Queen's Gold Medal for Poetry 2016
Poetry Book Society Special Commendation
Denise Levertov described Gillian Allnutt’s poems as ‘at once hard and delicate, like wrought iron’. They are both serious and light in touch, deeply humane and spiritually profound, showing the spirit surviving amongst the tatters of Christianity in a modern wilderness.
How the Bicycle Shone includes selections from her books Spitting the Pips Out (1981), Beginning the Avocado (1987), Blackthorn (1994) and Nantucket and the Angel (1997), as well as the whole of Lintel (2001), Sojourner (2004) and a collection of new poems, Wolf Light (2007). She has since published two later collections, indwelling (2013) and wake (2018).
‘From her first collection published in the early 1980s, Gillian Allnutt’s work has always been in conversation with the natural world and the spiritual life. Her writing roams across centuries, very different histories and lives, and draws together, without excuse or explanation, moments which link across country, class, culture and time. The North is a constant touchstone in her work; canny and uncanny, its hills and coast, its ancient histories and its people. Her poems progress over the years to a kind of synthesis of word-play and meditation. In her work the space between what is offered and what is withheld is every bit as important as what is said. She has the power to comfort and to astonish in equal measure. In her outlook, her imagination, her concerns and her lyric voice she is unique.’ - Dame Carol Ann Duffy, Poet Laureate, on behalf of the Queen's Gold Medal for Poetry Award Committee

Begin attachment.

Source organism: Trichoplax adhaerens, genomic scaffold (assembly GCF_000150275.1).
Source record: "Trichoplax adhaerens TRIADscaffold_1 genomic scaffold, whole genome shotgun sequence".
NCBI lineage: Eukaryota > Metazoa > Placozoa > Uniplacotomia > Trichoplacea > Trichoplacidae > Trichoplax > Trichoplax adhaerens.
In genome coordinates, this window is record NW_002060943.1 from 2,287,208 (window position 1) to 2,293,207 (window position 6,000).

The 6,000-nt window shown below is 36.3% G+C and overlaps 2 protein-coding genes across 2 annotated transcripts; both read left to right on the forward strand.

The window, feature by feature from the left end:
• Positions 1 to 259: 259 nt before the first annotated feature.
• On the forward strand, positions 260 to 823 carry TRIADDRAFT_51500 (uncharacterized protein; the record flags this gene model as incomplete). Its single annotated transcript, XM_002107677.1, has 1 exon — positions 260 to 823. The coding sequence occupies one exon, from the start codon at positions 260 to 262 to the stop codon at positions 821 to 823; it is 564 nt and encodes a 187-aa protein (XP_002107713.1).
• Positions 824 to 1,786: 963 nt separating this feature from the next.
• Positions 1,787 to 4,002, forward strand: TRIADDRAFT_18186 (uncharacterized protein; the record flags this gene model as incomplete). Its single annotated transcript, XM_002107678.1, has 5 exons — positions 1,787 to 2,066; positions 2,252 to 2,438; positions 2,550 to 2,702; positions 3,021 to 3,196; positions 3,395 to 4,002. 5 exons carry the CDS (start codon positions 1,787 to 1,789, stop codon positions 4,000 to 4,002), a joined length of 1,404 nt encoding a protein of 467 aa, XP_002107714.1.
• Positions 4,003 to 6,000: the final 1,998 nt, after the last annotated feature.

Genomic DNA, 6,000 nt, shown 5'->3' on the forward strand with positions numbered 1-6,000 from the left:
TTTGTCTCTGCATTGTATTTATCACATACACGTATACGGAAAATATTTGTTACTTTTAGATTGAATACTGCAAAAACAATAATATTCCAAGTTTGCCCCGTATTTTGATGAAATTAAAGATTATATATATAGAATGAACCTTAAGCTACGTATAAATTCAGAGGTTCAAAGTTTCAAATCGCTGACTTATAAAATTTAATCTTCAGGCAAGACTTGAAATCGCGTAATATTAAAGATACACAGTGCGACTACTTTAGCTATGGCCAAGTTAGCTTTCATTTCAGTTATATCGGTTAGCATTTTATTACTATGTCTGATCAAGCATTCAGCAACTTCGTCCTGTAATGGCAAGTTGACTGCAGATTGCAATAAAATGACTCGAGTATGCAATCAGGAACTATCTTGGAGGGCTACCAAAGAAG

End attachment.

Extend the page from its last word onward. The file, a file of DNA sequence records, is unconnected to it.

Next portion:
'... Allnutt writes from a strongly personal sense of history. Sometimes described as a "spiritual" poet, she belongs to the contemplative tradition, and she is scholarly and deft in handling religious subject-matter. But her poems love the world, too. They have a lapidary quality, and are brightly dotted with the names, places, small scenes and treasured objects of everyday life...How the Bicycle Shone is a remarkably cohesive volume, showing how faithful Allnutt has remained to her imaginative sources. The poems often interrelate, even across decades, and much of the collection is best read as an extended sequence.... to fully savour the craft of one of the most trustworthy poets currently writing, you need to read the book.' - Carol Rumens, Guardian Poem of the Week